On November 19, the Department of Transportation's Federal Motor Carrier Safety Administration published a final rule on commercial drivers' hours. Under the final rule, commercial motor vehicle drivers may continue to drive up to 11 hours within a single workday, and drivers may now reset their weekly limits after they have been off duty for at least 34 consecutive hours. The final rule will take effect January 19, 2009. Click here to download the Final DOT Rule, or here to read the FMCSA's press release on the new rule.
Utah: Employee Commuting May Be Within "Course and Scope" of Employment
This month the Utah Supreme Court ruled that under certain circumstances, an employee's commute may be within the course and scope of employment such that the employer may be held liable for the employee's negligence during the commute. Click here to read the court's opinion in Newman v. White Water Whirlpool. Click here to read the World of Work Blog's description of the case and its possible implications for your workplace.
"Blonde Jokes" Support Workplace Emotional Distress Claim
Can blonde jokes cause emotional distress? Yes, according to Strong v. Wright, a recent opinion from the Washington Court of Appeals. That court held that an employee could sue her employer for negligent infliction of emotional distress because her former supervisor told blonde jokes. The plaintiff alleged the jokes "caused her to vomit and to have anxiety attacks, depression, and heart palpitations." (Really. We're not making this up. Blonde jokes = heart palpitations.)
What's the lesson here for employers? Even though none of the supervisor's conduct appear to have violated federal or state law, employers still need to discourage boorish and demeaning workplace behavior. Courts appear willing to find a way—or or even create a way—to continue policing the workforce.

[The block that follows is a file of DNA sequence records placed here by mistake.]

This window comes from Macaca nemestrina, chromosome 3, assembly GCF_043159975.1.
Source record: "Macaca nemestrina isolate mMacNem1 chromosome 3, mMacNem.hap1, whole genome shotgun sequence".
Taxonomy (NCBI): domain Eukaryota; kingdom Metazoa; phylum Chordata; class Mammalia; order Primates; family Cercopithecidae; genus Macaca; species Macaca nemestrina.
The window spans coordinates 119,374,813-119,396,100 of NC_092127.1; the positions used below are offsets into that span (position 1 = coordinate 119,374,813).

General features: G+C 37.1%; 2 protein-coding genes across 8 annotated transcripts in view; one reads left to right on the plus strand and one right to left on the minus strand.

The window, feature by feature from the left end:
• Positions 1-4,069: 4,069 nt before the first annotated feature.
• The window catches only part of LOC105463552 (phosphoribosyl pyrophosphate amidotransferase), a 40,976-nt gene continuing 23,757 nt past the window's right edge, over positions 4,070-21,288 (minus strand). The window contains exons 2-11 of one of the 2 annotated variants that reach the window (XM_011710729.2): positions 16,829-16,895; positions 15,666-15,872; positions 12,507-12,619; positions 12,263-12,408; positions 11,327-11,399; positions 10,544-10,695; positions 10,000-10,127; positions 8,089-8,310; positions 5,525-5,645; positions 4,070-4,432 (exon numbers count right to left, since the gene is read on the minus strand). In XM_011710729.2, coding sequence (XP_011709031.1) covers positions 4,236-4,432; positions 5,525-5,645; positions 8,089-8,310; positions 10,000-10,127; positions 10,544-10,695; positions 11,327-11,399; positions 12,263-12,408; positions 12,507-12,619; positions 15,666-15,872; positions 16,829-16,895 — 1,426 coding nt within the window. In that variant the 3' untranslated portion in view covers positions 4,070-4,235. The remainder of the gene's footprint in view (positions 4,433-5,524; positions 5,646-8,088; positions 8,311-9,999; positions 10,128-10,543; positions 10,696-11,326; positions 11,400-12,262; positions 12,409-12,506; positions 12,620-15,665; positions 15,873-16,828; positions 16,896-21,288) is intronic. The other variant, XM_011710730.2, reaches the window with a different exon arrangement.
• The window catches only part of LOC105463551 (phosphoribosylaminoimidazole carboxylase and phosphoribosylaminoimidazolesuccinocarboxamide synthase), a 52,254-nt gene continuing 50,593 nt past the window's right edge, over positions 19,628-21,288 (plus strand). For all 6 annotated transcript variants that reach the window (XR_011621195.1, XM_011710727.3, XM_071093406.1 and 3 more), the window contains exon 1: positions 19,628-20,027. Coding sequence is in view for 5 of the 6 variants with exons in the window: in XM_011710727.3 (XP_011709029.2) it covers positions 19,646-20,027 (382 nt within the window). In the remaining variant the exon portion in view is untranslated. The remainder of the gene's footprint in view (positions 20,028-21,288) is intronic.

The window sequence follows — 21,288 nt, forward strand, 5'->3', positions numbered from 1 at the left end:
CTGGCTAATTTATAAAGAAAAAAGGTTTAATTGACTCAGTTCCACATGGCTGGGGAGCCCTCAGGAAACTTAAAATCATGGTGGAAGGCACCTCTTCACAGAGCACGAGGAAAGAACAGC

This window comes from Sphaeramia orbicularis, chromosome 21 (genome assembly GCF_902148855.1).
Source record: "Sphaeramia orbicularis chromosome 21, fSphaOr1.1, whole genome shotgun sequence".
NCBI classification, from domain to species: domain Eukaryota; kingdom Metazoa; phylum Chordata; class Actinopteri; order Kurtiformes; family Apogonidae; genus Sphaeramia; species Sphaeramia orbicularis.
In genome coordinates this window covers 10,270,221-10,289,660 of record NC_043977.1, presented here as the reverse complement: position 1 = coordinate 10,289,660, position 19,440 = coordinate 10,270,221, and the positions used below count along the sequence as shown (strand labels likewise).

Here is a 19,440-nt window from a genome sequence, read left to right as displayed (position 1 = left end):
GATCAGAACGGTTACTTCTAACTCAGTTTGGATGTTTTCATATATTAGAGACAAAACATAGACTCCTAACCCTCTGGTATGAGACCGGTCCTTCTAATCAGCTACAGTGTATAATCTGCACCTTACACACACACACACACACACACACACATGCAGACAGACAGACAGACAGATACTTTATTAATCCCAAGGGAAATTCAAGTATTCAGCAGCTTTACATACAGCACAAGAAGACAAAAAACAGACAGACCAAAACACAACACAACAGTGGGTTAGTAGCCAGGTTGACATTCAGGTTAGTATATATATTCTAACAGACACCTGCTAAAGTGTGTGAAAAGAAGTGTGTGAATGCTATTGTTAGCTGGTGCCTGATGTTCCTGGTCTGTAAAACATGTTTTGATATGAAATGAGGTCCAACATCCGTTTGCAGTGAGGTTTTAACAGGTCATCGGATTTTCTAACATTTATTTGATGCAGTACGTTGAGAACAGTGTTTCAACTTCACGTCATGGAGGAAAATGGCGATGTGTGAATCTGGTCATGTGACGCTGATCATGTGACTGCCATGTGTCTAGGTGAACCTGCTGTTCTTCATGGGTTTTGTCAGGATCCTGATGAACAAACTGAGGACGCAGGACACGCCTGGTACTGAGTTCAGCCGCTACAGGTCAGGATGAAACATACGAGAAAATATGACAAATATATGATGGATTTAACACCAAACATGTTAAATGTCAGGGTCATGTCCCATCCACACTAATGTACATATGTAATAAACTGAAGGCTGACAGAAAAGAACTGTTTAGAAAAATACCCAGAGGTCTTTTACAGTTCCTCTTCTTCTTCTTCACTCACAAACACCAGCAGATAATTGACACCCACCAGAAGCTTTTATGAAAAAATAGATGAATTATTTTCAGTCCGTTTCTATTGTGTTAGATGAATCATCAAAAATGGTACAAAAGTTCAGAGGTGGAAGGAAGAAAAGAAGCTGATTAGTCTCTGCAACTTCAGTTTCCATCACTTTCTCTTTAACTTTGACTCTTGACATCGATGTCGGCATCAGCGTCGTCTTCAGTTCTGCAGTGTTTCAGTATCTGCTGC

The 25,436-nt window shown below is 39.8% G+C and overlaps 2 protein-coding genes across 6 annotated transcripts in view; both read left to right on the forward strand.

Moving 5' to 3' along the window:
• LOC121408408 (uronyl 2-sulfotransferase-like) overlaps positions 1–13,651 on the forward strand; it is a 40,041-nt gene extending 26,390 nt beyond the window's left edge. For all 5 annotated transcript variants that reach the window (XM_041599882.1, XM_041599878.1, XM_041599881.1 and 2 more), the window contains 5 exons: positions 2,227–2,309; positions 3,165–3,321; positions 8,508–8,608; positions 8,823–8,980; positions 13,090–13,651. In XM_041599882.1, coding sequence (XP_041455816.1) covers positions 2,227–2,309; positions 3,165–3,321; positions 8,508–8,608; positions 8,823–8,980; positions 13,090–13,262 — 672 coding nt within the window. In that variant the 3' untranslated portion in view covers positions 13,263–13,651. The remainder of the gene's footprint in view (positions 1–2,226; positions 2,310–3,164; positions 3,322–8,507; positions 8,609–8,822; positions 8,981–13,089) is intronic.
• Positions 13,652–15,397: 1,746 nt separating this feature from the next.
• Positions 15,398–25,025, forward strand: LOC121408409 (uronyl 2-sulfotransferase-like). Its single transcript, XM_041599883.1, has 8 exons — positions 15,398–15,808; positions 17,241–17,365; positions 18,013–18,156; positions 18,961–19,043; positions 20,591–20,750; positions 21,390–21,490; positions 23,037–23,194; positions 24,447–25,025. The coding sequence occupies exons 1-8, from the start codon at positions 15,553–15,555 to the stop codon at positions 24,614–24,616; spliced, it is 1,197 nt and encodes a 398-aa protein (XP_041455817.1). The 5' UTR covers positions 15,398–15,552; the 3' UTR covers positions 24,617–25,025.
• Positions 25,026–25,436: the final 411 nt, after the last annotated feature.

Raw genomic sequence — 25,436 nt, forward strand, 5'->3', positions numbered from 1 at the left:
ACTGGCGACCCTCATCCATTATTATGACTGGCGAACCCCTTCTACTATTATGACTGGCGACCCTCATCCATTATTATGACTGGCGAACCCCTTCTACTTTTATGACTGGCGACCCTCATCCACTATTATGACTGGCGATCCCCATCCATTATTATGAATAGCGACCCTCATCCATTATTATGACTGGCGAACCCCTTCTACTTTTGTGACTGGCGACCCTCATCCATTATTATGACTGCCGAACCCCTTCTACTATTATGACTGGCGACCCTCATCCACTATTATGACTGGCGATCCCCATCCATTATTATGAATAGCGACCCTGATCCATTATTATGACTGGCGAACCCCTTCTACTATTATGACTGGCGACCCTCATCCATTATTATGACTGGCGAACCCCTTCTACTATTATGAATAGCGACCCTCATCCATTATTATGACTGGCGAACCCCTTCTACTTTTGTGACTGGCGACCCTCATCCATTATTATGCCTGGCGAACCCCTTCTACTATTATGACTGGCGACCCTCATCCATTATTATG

California Overtime Laws Cover Nonresidents Who Work in California
Do California wage and hour laws—including daily and weekly overtime provisions—apply to nonresidents who occasionally perform work in California? Yes, according to a decision from the Ninth Circuit Court of Appeals this month. Click here to read the court's decision in Sullivan v. Oracle Corp. For more information, click here to read the World of Work Blog's summary.
Salvation Army Settles "English Only" Lawsuit with EEOC
A Massachusetts federal court this month approved a consent decree settlement of an Equal Employment Opportunity Commission (EEOC) lawsuit against the Salvation Army over the firing of two Spanish-speaking employees who failed to adhere to the employer's "English only" policy. This case is a reminder to employers that English-only policies may only be used and enforced if English is a "business necessity." To read the consent decree in that case, click here. For more information on this case and on English-only policies, read the World of Work Blog's coverage.
More World of Work Available Online
Can't get enough World of Work? Don't worry, we've got you covered. Stoel Rives publishes the World of Work Law Blog with in-depth stories, funnier jokes, more pictures and frequent updates. Point your browser there, add a bookmark and be sure to check back regularly.
Contact your Stoel Rives Labor and Employment attorney if you have questions about this or other workplace issues. For a list of attorneys in the Labor and Employment group, click here.
Stoel Rives is a business law firm providing counseling and litigation services to a wide range of clients throughout the United States. The firm has nearly 400 attorneys operating out of 12 offices in eight states. For more information, visit www.stoel.com.